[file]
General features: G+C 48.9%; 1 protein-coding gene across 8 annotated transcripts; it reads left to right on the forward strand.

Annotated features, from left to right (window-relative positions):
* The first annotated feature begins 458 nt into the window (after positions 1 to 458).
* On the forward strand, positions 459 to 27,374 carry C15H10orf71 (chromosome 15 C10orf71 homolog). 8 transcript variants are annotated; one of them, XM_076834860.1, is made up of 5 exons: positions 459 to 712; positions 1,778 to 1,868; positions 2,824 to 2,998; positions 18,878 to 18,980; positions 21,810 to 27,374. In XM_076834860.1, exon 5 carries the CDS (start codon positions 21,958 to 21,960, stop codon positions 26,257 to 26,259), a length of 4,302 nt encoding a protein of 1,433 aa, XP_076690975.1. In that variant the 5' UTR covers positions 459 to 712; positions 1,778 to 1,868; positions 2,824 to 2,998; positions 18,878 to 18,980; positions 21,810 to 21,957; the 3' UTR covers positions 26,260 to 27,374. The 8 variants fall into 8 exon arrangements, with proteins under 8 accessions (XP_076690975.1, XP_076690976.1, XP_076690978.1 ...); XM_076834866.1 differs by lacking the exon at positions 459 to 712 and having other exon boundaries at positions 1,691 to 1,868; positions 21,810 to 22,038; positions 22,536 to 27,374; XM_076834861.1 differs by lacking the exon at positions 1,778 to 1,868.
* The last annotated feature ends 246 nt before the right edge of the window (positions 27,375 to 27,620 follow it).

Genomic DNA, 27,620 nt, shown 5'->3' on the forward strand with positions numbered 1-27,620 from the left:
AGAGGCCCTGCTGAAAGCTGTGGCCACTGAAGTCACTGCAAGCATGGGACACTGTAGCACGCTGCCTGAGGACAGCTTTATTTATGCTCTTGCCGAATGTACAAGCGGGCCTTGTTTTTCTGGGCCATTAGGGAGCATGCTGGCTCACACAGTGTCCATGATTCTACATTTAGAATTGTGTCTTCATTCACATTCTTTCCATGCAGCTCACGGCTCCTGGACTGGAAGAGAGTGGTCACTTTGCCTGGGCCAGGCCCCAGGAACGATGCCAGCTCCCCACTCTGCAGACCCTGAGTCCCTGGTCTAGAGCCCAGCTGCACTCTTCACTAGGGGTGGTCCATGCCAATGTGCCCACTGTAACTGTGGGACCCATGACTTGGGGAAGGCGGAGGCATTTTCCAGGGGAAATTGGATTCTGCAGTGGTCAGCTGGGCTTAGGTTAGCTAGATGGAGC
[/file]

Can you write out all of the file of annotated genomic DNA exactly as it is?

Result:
General features: G+C 48.9%; 1 protein-coding gene across 8 annotated transcripts; it reads left to right on the forward strand.

Annotated features, from left to right (window-relative positions):
* The first annotated feature begins 458 nt into the window (after positions 1 to 458).
* On the forward strand, positions 459 to 27,374 carry C15H10orf71 (chromosome 15 C10orf71 homolog). 8 transcript variants are annotated; one of them, XM_076834860.1, is made up of 5 exons: positions 459 to 712; positions 1,778 to 1,868; positions 2,824 to 2,998; positions 18,878 to 18,980; positions 21,810 to 27,374. In XM_076834860.1, exon 5 carries the CDS (start codon positions 21,958 to 21,960, stop codon positions 26,257 to 26,259), a length of 4,302 nt encoding a protein of 1,433 aa, XP_076690975.1. In that variant the 5' UTR covers positions 459 to 712; positions 1,778 to 1,868; positions 2,824 to 2,998; positions 18,878 to 18,980; positions 21,810 to 21,957; the 3' UTR covers positions 26,260 to 27,374. The 8 variants fall into 8 exon arrangements, with proteins under 8 accessions (XP_076690975.1, XP_076690976.1, XP_076690978.1 ...); XM_076834866.1 differs by lacking the exon at positions 459 to 712 and having other exon boundaries at positions 1,691 to 1,868; positions 21,810 to 22,038; positions 22,536 to 27,374; XM_076834861.1 differs by lacking the exon at positions 1,778 to 1,868.
* The last annotated feature ends 246 nt before the right edge of the window (positions 27,375 to 27,620 follow it).

Genomic DNA, 27,620 nt, shown 5'->3' on the forward strand with positions numbered 1-27,620 from the left:
AGAGGCCCTGCTGAAAGCTGTGGCCACTGAAGTCACTGCAAGCATGGGACACTGTAGCACGCTGCCTGAGGACAGCTTTATTTATGCTCTTGCCGAATGTACAAGCGGGCCTTGTTTTTCTGGGCCATTAGGGAGCATGCTGGCTCACACAGTGTCCATGATTCTACATTTAGAATTGTGTCTTCATTCACATTCTTTCCATGCAGCTCACGGCTCCTGGACTGGAAGAGAGTGGTCACTTTGCCTGGGCCAGGCCCCAGGAACGATGCCAGCTCCCCACTCTGCAGACCCTGAGTCCCTGGTCTAGAGCCCAGCTGCACTCTTCACTAGGGGTGGTCCATGCCAATGTGCCCACTGTAACTGTGGGACCCATGACTTGGGGAAGGCGGAGGCATTTTCCAGGGGAAATTGGATTCTGCAGTGGTCAGCTGGGCTTAGGTTAGCTAGATGGAGC